These observations provide strong evidence that the HNA-3a antigen results from substitution of arginine for glutamine at position 154 in CTL2. CTL2 is a member of the choline transporter–like family of proteins1618 predicted to have 10 trans-membrane domains and 5 extracellular peptide loops.16 Position 154 is located in the first loop, consisting of 178 amino acids starting at residue 55. Cysteine residues at positions 139 and 158 could be disulfide-linked to produce a cyclic structure stabilizing the HNA-3 epitope, explaining our finding that HNA-3a is abolished by reduction with dithiothreitol (data not shown). Potential N-glycosylation sites at positions 187 and 200 could also influence antigenicity. The function of CTL2 is as yet unknown.16,1820 The finding that cross-linking of HNA-3a on neutrophils is a potent trigger for activation21 suggests that CTL2 is functionally important in this cell type and might explain the severity of TRALI reactions induced by HNA-3a–specific antibodies.2,3,5,21 Remarkably, autoantibodies specific for CTL2 have been implicated as a cause of autoimmune deafness.16,19 Formal confirmation that HNA-3a is determined by the rs2288904 SNP in SLC44A2 will require a demonstration that introducing R at position 154 in the expressed protein creates the HNA-3a epitope. These studies are in progress.

Current methods used to reduce the risk of TRALI include the transfusion of male plasma only and screening of multiparous female blood donors for human leukocyte antigen class I and II antibodies. Screening for antibodies against HNA-3a, despite their known clinical significance, is not performed because practical methods are not available. Elucidation of the molecular properties of the HNA-3a/b alloantigens should facilitate detection of anti–HNA-3a in blood donors using natural or recombinant CTL2 or a CTL2 fragment as a target for antibody. Our findings also show that the HNA-3a–negative genotype can be identified by typing DNA for rs2288904, enabling rapid identification of HNA-3a–negative persons as part of a diagnostic assessment for TRALI and to identify persons at risk to produce anti–HNA-3a.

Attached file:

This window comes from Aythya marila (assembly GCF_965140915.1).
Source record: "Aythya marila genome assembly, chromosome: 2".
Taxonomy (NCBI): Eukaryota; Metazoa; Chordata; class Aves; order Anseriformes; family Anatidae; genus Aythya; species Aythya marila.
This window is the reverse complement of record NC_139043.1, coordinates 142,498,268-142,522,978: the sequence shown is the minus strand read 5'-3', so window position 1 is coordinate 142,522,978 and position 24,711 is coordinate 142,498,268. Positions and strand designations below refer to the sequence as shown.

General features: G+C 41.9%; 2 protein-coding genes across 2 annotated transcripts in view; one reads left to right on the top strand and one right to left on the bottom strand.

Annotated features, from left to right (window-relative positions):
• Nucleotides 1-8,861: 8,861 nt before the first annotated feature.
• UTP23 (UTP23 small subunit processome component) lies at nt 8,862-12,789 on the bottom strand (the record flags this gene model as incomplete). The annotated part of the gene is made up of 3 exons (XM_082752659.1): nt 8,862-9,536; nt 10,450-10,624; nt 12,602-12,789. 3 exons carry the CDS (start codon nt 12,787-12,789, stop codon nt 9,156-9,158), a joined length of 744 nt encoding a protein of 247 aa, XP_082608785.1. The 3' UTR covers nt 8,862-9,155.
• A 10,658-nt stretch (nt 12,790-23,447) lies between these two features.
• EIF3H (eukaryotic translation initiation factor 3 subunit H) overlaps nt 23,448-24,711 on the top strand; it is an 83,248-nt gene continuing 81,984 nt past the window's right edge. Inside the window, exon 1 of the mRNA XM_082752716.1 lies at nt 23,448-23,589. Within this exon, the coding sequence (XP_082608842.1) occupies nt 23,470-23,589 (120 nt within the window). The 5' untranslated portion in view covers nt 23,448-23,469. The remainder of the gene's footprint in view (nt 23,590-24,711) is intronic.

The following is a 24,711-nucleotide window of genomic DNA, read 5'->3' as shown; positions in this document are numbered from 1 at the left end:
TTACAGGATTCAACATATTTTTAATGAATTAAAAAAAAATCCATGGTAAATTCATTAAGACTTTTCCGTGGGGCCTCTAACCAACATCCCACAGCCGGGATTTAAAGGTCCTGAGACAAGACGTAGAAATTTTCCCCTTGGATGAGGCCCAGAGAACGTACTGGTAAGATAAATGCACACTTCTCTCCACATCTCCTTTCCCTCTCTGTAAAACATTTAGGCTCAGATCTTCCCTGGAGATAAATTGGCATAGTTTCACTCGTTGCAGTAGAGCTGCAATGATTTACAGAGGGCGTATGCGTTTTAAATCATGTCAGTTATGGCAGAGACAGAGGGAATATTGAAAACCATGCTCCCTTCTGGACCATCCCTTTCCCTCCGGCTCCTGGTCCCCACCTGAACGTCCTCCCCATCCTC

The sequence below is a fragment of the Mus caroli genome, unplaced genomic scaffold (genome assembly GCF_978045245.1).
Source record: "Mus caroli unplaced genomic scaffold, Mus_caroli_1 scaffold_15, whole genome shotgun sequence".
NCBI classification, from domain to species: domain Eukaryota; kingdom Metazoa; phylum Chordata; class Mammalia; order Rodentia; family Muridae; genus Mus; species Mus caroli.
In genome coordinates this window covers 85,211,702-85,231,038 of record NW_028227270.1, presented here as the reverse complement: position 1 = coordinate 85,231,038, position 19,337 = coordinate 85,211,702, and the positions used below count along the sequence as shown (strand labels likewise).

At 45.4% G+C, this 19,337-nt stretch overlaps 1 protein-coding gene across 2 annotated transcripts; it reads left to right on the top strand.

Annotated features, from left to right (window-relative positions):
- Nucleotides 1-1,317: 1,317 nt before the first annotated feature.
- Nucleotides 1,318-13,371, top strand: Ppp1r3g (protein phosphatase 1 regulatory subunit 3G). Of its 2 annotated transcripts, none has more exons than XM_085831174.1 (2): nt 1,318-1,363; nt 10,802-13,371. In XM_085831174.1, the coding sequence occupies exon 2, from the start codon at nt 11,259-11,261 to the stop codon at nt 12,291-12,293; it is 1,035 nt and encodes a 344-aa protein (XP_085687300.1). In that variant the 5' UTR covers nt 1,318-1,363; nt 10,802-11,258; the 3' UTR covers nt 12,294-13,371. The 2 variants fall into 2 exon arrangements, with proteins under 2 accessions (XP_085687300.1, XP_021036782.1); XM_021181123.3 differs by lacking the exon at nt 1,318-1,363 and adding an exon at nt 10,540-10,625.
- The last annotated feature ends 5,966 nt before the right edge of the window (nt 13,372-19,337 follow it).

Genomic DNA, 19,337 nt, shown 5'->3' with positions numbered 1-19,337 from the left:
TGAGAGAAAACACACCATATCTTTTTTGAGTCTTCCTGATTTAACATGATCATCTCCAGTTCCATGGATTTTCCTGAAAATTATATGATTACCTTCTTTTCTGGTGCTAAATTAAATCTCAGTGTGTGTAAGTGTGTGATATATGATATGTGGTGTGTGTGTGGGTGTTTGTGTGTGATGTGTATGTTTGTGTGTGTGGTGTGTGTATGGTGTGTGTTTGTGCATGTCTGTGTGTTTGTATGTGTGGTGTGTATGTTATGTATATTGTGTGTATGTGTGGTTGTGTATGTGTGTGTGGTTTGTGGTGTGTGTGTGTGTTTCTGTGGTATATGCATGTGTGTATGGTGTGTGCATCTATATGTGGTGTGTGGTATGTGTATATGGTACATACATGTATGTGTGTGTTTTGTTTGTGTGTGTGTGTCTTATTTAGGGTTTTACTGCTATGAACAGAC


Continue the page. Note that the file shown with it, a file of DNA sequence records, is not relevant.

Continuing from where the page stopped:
Contribution: B.R.C. obtained reagents and samples, designed and performed experiments, analyzed data, and wrote and reviewed the manuscript; N.J.C. designed SNP studies, analyzed and assisted in interpretation of SNP data, and contributed to the writing of the paper; M.J.S. performed experiments and collected data; A.K. analyzed SNP data; K.B. performed experiments; K.H. helped design MS experiments, performed MS analysis, analyzed and interpreted MS data, and contributed to the writing of the paper; and R.H.A. helped with design of experiments, assisted in the writing of the paper, and provided other advice.

Conflict-of-interest disclosure: The authors declare no competing financial interests.

Correspondence: Brian R. Curtis, Platelet & Neutrophil Immunology Laboratory, BloodCenter of Wisconsin, PO Box 2178, Milwaukee, WI 53201-2178; e-mail: brian.curtis{at}


The authors thank the staff at the Ulrich Broeckel Lab, Medical College of Wisconsin, and Children's Research Institute for processing the genome-wide SNP chips; Ashley Zurawel, University of Colorado Denver, for her assistance with the MS analysis; and the staff at the Molecular Diagnostics and Product Development Labs, BloodCenter of Wisconsin for their technical advice on DNA sequencing.

B.R.C. is a PhD candidate at the University of Wisconsin–Milwaukee, and this work is submitted in partial fulfillment of the requirements for the PhD degree.

This work was supported by the National Heart, Lung, and Blood Institute of the National Institutes of Health (grant HL-13629).

HL-13629National Institutes of Health


  • An Inside Blood analysis of this article appears at the front of this issue.

  • The online version of this article contains a data supplement.

  • The publication costs of this article were defrayed in part by page charge payment. Therefore, and solely to indicate this fact, this article is hereby marked “advertisement” in accordance with 18 USC section 1734.

  • Submitted November 3, 2009.
  • Accepted December 1, 2009.